So I don’t know why I didn’t think of doing this earlier (though I guess it’s only January 3rd…), but I want to give you my top five books of 2020. As you know if you’ve read my blog, I got a treadmill and a Kindle last year in preparation for a possible COVID lockdown that would basically leave us housebound. This never happened (luckily), but there were enough days of crappy whether where the treadmill came in super handy. On these days, I got to read for about four hours straight while I walked. Thus, I ended up reading a lot of books last year (at least in comparison to previous years).
So let’s look at the best ones! From fifth best to best.
#5: The Bonfire of the Vanities (Wolfe)
I think this is my #5 because of the writing style. The story itself is good, of course, but the way Wolfe writes is engaging, funny, and very poetic in places. It definitely influenced the style of my 2020 NaNo, which I started writing about a month after I read this book.
#4: Exodus (Uris)
This is a hard book to get through because of the subject matter, but I think it’s also a very important book to read for the same reason. Uris does a really detailed history of the Jewish people through several characters and their experiences and he shows how it all connects in one way or another. I’m excited to read QBVII when I get to my “Q” book.
#3: I, Claudius (Graves)
I love the style of this book. Like I mentioned in my review of it, I had no knowledge of this time period in history and so I was expecting to be completely unengaged with the book itself. But it was written in a very approachable way that also helped to put you in the time period so that you knew who everyone was and what was going on even if you had ZERO knowledge of it prior to reading.
#2: A Separate Peace (Knowles)
I love how organic and pure the friendship is between Phineas and Gene. This is a relatively short book, but that friendship is so fleshed out that it makes the story seem longer, if that makes sense. It makes you feel like you’ve known the characters and their relationship as long as they had known each other. I think “natural” relationships can sometimes be hard to write or at least hard to introduce, but Knowles does it beautifully here.
#1: A Prayer for Owen Meany (Irving)
I have yet to read a book that more perfectly takes every little aspect of the story and puts it all together in a two-page climax. It just…everything just comes together at that one moment and it’s not contrived, it’s not lacking, and it’s not unbelievable (even though it’s a pretty dramatic climax). It’s everything I’ve always wanted to get out of the climax of a story.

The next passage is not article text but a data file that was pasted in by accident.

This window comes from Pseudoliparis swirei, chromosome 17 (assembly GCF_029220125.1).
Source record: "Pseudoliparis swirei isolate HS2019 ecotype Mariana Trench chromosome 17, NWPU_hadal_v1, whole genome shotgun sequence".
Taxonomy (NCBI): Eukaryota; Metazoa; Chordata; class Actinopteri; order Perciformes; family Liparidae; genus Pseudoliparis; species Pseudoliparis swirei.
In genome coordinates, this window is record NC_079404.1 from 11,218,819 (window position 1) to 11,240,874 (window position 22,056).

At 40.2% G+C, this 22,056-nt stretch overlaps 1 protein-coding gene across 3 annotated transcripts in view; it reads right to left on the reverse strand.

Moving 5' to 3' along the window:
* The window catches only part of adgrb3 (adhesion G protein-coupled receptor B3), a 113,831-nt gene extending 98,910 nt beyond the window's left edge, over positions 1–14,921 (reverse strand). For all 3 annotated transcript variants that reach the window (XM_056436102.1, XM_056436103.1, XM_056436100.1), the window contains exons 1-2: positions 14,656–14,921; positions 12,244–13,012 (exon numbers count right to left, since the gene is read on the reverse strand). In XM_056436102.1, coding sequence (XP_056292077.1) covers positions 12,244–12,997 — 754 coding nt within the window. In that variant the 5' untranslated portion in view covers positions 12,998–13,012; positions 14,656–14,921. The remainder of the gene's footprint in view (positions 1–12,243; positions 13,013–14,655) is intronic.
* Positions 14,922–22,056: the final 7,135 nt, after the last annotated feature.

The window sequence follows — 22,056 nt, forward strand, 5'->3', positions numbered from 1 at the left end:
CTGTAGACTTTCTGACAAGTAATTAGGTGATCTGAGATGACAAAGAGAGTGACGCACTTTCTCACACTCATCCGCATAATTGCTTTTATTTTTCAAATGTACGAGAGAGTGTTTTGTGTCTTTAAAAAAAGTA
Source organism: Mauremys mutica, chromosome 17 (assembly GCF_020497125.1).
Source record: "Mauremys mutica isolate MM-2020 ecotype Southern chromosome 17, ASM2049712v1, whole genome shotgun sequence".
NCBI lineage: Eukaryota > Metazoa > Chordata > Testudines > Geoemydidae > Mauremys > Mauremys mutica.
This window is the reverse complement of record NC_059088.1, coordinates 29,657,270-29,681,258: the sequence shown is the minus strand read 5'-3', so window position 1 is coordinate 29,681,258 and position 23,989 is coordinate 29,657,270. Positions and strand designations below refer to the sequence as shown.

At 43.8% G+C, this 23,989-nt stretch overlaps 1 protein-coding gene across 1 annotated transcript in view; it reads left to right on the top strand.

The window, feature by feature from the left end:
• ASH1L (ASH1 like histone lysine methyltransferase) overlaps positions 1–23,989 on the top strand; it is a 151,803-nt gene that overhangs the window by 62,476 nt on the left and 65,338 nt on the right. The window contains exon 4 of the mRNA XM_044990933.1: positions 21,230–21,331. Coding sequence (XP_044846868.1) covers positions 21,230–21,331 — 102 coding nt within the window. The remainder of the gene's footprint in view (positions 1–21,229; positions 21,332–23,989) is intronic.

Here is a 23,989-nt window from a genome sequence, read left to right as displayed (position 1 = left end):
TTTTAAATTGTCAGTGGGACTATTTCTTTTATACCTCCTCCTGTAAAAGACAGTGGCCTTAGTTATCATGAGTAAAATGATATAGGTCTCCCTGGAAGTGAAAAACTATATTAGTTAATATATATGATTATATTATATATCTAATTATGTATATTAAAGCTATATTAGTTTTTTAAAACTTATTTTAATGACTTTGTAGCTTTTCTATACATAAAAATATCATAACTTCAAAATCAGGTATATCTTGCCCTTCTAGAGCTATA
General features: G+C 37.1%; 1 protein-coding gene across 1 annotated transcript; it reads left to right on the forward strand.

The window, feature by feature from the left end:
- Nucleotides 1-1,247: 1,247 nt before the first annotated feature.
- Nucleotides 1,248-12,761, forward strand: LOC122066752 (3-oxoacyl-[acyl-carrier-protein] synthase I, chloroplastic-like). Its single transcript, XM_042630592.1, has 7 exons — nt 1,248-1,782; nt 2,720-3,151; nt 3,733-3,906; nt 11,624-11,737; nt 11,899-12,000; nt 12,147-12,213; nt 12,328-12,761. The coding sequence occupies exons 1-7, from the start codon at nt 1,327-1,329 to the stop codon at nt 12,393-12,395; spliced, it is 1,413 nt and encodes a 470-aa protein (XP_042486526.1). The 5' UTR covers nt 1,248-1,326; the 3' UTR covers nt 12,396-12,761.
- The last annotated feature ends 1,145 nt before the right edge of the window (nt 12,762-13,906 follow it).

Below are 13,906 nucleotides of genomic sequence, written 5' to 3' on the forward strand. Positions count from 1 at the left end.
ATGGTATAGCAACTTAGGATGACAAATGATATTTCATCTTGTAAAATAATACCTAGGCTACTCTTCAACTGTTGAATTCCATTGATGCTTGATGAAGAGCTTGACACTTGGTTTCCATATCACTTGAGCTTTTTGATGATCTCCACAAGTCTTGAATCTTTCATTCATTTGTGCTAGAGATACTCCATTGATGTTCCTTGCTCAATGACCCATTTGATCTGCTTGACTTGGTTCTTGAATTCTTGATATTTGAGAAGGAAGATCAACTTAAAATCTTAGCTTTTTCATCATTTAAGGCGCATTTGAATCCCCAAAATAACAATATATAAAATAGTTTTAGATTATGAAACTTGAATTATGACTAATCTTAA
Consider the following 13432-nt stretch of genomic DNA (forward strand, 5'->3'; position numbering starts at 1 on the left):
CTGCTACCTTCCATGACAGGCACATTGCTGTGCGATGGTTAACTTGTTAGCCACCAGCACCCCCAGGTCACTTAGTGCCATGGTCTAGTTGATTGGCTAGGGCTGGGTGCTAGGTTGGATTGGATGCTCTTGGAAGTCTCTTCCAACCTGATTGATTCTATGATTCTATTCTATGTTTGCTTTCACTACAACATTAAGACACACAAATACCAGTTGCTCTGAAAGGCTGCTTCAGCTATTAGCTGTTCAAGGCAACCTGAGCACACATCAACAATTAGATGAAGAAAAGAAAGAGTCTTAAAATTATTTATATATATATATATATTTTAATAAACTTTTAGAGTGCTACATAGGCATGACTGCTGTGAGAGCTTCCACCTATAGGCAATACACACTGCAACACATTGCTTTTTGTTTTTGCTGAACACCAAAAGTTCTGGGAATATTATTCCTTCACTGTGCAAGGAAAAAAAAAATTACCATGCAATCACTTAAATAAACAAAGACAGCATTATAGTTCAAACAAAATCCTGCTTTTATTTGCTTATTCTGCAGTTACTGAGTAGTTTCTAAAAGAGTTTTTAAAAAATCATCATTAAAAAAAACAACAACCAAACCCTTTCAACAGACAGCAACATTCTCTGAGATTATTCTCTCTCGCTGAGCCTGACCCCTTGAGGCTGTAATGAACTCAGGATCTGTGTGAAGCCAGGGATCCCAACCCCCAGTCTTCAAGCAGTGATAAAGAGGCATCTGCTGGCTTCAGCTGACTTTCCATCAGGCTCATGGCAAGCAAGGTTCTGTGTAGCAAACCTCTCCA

It’s a long book, and there’s a lot to it, but read it. It’s worth it for that climax. Trust me.
Hey, let’s do that thing where I review a thing and stuff.
Have I read this before: No! I’ve been wanting to read it for a long time, but I’ve never been able to find a copy in a library. But we went to Fair’s Fair’s big book warehouse thingy a while back and I finally found a copy. And now I finally had time to read it!
Review: Oh my god this book is glorious. The writing is simple but impactful. The characters are very believable and the relationship between Gene and Phineas is so genuine and natural and…ugh. I love it. This is how I’ve always wanted to write close friendships in my stories.
And the “climax” (if you want to call it that) was very unexpected and thus very heart-punching. It’s a short little book but so very memorable. Love it.
Favorite part: There are a lot of little quotes and moments that I adore in this, but here are a few:
He (Phineas) was disgusted with that summer’s athletic program – a little tennis, some swimming, clumsy softball games, badminton. “Badminton!” he exploded the day it entered the schedule. He said nothing else, but the shocked, outraged, despairing note of anguish in the word said all the rest. “Badminton!”
Bombs in Central Europe were completely unreal to us here, not because we couldn’t imagine it…but because our place here was too fair for us to accept something like that. We spent that summer in complete selfishness, I’m happy to say. The people in the world who could be selfish in the summer of 1942 were a small band, and we took advantage of it.
One day he (Phineas) broke the school swimming record.
“A. Hopkins Parker?” Finny squinted up at the name. “I don’t remember any A. Hopkins Parker.”
“He graduated before we got here.”
“You mean that record has been up there the whole time we’ve been at Devon and nobody’s busted it yet?”
He said blurringly, “I have a feeling I can swim faster than A. Hopkins Parker.”